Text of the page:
Hit Training Not Cardio
- 07-08-2008, 01:47 PM
Hit Training Not Cardio
a friend of mine showed me a book of hit weight training and the more i read it the more it says what we have been doing is wrong
anybody heard of this???
its about doing 8-12 exercises 1 set each no rest 3 times a week with each rep 3 sec up 3 sec down.
workout takes about 10 mins
crazy thing is as you progress in this hit weights you only workout 2wice a week with the same principles.
- 07-08-2008, 04:00 PM
i read a book called 'Power Factor Training', in it it duiscusses HIT. actually, daily or a few days a week is way too much training and can result in over-training which leads to plateaus... with hit you have one very intense workout, 10-15 minutes, one set of one exercise per body part, only about every three weeks. sounds like it wouldn't work, but it does.. kinda goes against what they teach you in the gym, which is why they make so much money off us!
07-08-2008, 04:30 PM
exactly man and this guy that wrote this book trained arnold sergio and almost everything he teaches does go against what we all do [majority]
in this book also he says power cleans lunges are a waste because there is to much motion in these lifts to build muscle and i just dont know what to think.
07-08-2008, 04:46 PM
yep, i actually learned a lot about muscle growth in that book. some say the method was too confusing or that it wasn't accurate because of the inconsistency of the bar travel, but the meat of the stuff was that you need intensity, not a social visit to the gym.
07-12-2008, 01:54 PM
Have been using H.I.T. for about 3 years now. Has worked way better than H.V.T for me.
Takes some time though to figure out it's place and how to use it correctly and efficiently.
Have you tried a workout using it yet??
07-14-2008, 10:18 AM
07-14-2008, 10:56 AM
HVT = High Volume Training
aka: Traditional 3-4 sets with some type of rep scheme
The position you are talking about (the last 3-5 inches) would be the contracted position correct? Yes a very beneficial area but depending on each machine/tool (aka dumbell/barbell) and the type of movement, the contracted position could also be the easiest..... Don't neglect the other parts as well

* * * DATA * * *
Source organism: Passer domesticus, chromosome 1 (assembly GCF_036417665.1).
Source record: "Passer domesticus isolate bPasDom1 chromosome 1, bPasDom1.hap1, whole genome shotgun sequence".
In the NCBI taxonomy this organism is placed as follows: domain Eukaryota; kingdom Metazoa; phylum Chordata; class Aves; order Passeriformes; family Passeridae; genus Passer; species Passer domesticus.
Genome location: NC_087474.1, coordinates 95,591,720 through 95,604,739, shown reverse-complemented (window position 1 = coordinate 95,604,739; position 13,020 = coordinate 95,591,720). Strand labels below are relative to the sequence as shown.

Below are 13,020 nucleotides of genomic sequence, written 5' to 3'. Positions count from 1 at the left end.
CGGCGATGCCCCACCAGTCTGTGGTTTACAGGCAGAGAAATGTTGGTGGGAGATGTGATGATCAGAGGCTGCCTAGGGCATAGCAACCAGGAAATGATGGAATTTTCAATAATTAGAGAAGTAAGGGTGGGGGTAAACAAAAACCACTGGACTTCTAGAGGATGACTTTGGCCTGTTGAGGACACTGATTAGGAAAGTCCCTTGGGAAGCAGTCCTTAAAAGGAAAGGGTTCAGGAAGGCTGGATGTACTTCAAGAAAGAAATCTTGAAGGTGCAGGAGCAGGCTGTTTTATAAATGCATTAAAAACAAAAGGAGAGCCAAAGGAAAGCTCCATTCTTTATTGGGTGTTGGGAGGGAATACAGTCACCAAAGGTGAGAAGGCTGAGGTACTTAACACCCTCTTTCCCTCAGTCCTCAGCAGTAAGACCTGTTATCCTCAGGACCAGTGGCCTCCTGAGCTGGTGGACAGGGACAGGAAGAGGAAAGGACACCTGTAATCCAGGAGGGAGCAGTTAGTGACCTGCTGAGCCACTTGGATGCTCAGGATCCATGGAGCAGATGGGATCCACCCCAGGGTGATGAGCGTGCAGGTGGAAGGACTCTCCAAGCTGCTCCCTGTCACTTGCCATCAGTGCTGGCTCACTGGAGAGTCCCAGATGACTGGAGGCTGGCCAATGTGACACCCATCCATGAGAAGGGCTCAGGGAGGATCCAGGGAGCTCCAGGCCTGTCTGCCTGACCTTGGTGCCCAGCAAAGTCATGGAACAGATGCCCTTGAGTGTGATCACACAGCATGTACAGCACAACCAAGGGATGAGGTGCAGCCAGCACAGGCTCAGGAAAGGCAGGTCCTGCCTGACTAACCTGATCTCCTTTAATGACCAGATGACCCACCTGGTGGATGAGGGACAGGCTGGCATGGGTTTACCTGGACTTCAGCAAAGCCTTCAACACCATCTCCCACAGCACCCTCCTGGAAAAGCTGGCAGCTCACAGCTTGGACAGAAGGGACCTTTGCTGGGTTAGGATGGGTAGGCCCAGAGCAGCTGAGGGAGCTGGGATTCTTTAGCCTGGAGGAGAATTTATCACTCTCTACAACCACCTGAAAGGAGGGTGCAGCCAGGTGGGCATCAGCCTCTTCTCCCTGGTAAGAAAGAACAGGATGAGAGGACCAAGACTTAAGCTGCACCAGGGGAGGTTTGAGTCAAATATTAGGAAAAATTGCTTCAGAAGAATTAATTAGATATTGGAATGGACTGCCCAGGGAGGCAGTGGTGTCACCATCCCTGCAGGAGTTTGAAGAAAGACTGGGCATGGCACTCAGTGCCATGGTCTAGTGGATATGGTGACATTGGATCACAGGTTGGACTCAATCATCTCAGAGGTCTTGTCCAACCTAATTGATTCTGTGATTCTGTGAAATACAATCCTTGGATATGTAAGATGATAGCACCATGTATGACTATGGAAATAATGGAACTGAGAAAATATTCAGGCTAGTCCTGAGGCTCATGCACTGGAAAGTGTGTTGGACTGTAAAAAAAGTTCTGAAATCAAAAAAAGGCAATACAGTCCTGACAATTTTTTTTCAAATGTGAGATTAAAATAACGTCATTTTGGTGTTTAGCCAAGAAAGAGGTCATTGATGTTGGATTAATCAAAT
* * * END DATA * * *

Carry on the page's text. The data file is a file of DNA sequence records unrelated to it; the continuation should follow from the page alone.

07-14-2008, 11:49 AM
07-14-2008, 01:22 PM
True, a VERY strong zone, but still not all points of the muscle fiber are being exhausted.
Why not very the weight in different zones to get maximum inroad/hypertrophy??...
07-14-2008, 02:41 PM
07-14-2008, 04:30 PM
07-15-2008, 05:50 PM
What about selecting weights that are either the same or vary depending on the exercise and the tool? Work each zone to fatigue in order of hardest to easiest or vice versa (with weight adjustment) occassionally.
Check out "Jreps" (google it) to make more sense of it.
07-16-2008, 12:40 PM
07-16-2008, 02:35 PM
There's another form of training similar to HIT called Slow Motion Training, if follows a similar premise.
You break your workouts into 3-4 body parts (ie, Bis Tris Shoulders--Chest Back--Legs for a three day split), and you pick 2-3 exercises per body part.
Do one or two sets of one rep for each exercise chosen. Use the same weight you would for 6-8 "traditional" reps but use 10-1-4 timing for a single rep. That's 10 seconds on the concentric (up) motion, 1 second pause, 4 seconds on the eccentric (down) motion. That one extremely slow motion will be the entire set. It will make you sore like none other, and it works.
07-16-2008, 06:01 PM
This sounds like a varation of time under tension training. Certainly to each his own, but for size and strength, an explosive concentric rep followed by a controlled return is likely to produce the best results.
One thing to note is the association of the pump and soreness after training is to often to used to make a judgement about the quality of a training session. Powerlifters do not work for the pump and are usually among the largest and strongest athletes. HIT advocates are concered with compressing work over time. If these techniques are used then trainee must realize how infrequent these workouts must be.
07-16-2008, 06:27 PM
Wayne Wescott is the guy that did all the research, google "wayne wescott slow motion training" he did a couple of published studies about it that got a lot of press.
It gives significant gains in strength rather than in size... it's more about the improvement of absolute strength than anything else. I haven't seen the entire study, so I don't know how it works in its fine mechanics, but I know it does work. I only mention it because it's in a similar mode as the topic of the initial post.
And yes, the 10-1-4 can be reversed to 4-1-10, and different intervals can be used, a range from 10-20 seconds for one rep is all within the appropriate range. Up to four or even six reps can be repeated for one set (depending on the length of the reps I would assume).
07-16-2008, 07:11 PM
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